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At slain MIT officer's memorial, Biden hails Boston's resilience

April 24, 2013|By Michael A. Memoli

CAMBRIDGE, Mass. -- Vice President Joe Biden declared that terrorists committed to a "doctrine of hate and oppression" have seen again that the American people "refuse to yield to fear," hailing the "incredible heroism" and "resilience" of Boston in the wake of the marathon bombings.

Biden spoke Wednesday at a memorial service for MIT campus police officer Sean Collier, who was killed Thursday by the alleged perpetrators of the attacks, Dzhokhar and Tamerlan Tsarnaev, described by the vice president as "two twisted, perverted, cowardly knock-off jihadis."

"We have suffered. We are grieving. But we are not bending," he said, his voice booming across Briggs Field in the heart of campus. "We will not hunker down. We will not be intimidated."

FULL COVERAGE: Boston Marathon attack

"On every frontier, terrorism as a weapon is losing. What galls them the most is that America does remain that shining city on the hill. We’re a symbol of the hopes and the dreams, of the very aspirations of people all around the world.... Our very existence makes a lie of the perverted ideology."

Biden pointed to the MIT campus as an example of the best of the United States, a community representative of the world that "challenge[s] orthodoxy as they try to impose it."

"You push the envelope. You know that no change can come without jettisoning the past," he said. "You are their worst nightmare -- all the things these perverted jihadis, self-made or organized, all the things they fear."

Wednesday's service drew thousands of people, including hundreds of law enforcement personnel from across the country. Interspersed between moments of silence and speeches by  campus and elected officials were the wail of bagpipes, two songs from pop star and Boston native James Taylor and a flyover by state police helicopters.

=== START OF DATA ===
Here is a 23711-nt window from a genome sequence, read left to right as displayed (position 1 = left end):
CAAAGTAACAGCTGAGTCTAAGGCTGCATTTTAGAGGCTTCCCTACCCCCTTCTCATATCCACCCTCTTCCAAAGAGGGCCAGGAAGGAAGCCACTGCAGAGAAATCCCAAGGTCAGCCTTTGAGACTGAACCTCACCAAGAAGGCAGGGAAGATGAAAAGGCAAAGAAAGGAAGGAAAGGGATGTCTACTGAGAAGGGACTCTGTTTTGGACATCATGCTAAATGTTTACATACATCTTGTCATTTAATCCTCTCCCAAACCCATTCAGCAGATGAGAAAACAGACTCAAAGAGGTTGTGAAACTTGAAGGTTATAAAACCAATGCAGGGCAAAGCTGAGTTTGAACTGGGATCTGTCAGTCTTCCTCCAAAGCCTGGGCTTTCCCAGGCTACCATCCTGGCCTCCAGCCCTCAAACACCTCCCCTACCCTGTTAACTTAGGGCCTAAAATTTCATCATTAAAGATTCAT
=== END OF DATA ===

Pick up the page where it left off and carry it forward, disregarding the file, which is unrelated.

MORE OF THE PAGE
Rob Rogers, Collier's brother, said he would have loved all the trappings of the service, so passionate was he about law enforcement.

"He was born to be a police officer, and he lived out his dreams," Rogers said.

But John DiFava, chief of the MIT campus police, said his officers almost felt "betrayed by the society we are sworn to protect." He said the force was privileged, though, to have the service of an individual who once said his goal was to prevent issues from becoming problems.

MIT’s president, L. Rafael Reif, read notes that students had offered with memories of Collier, including one who said that out of uniform, "he could have passed for an MIT student," so well did he blend in with the "geeky style" of the students.

The university board voted unanimously Tuesday to make Collier an honorary member of the alumni association.

"He truly was one of us," Reif said.

ALSO:

Boston bombs triggered by remote controls from toy cars

Boston's bombing victims, like the city itself, are on the mend

'He is now at peace,' the parents of 8-year-old bomb victim say

michael.memoli@latimes.com


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